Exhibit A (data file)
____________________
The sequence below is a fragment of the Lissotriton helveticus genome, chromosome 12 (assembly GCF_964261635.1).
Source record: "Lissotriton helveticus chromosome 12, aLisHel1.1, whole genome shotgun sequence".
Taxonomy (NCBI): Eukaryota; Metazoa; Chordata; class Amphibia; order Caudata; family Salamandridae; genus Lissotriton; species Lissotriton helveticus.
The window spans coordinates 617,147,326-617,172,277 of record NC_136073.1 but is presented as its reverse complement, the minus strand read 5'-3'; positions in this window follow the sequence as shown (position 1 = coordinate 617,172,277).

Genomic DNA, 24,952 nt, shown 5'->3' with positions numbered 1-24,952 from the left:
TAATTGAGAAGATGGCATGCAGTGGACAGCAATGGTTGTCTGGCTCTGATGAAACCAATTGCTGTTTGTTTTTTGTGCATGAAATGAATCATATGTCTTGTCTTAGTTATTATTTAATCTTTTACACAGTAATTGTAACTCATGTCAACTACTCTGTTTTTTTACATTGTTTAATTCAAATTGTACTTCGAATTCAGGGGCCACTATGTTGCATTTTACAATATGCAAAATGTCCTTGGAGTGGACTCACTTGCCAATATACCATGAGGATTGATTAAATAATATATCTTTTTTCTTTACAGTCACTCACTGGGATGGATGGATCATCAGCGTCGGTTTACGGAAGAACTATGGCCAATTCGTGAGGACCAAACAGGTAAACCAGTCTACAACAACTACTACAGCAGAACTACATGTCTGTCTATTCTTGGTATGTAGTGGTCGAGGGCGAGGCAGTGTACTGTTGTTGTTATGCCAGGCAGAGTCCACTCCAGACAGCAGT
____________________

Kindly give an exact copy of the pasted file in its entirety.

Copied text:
The sequence below is a fragment of the Lissotriton helveticus genome, chromosome 12 (assembly GCF_964261635.1).
Source record: "Lissotriton helveticus chromosome 12, aLisHel1.1, whole genome shotgun sequence".
Taxonomy (NCBI): Eukaryota; Metazoa; Chordata; class Amphibia; order Caudata; family Salamandridae; genus Lissotriton; species Lissotriton helveticus.
The window spans coordinates 617,147,326-617,172,277 of record NC_136073.1 but is presented as its reverse complement, the minus strand read 5'-3'; positions in this window follow the sequence as shown (position 1 = coordinate 617,172,277).

Genomic DNA, 24,952 nt, shown 5'->3' with positions numbered 1-24,952 from the left:
TAATTGAGAAGATGGCATGCAGTGGACAGCAATGGTTGTCTGGCTCTGATGAAACCAATTGCTGTTTGTTTTTTGTGCATGAAATGAATCATATGTCTTGTCTTAGTTATTATTTAATCTTTTACACAGTAATTGTAACTCATGTCAACTACTCTGTTTTTTTACATTGTTTAATTCAAATTGTACTTCGAATTCAGGGGCCACTATGTTGCATTTTACAATATGCAAAATGTCCTTGGAGTGGACTCACTTGCCAATATACCATGAGGATTGATTAAATAATATATCTTTTTTCTTTACAGTCACTCACTGGGATGGATGGATCATCAGCGTCGGTTTACGGAAGAACTATGGCCAATTCGTGAGGACCAAACAGGTAAACCAGTCTACAACAACTACTACAGCAGAACTACATGTCTGTCTATTCTTGGTATGTAGTGGTCGAGGGCGAGGCAGTGTACTGTTGTTGTTATGCCAGGCAGAGTCCACTCCAGACAGCAGT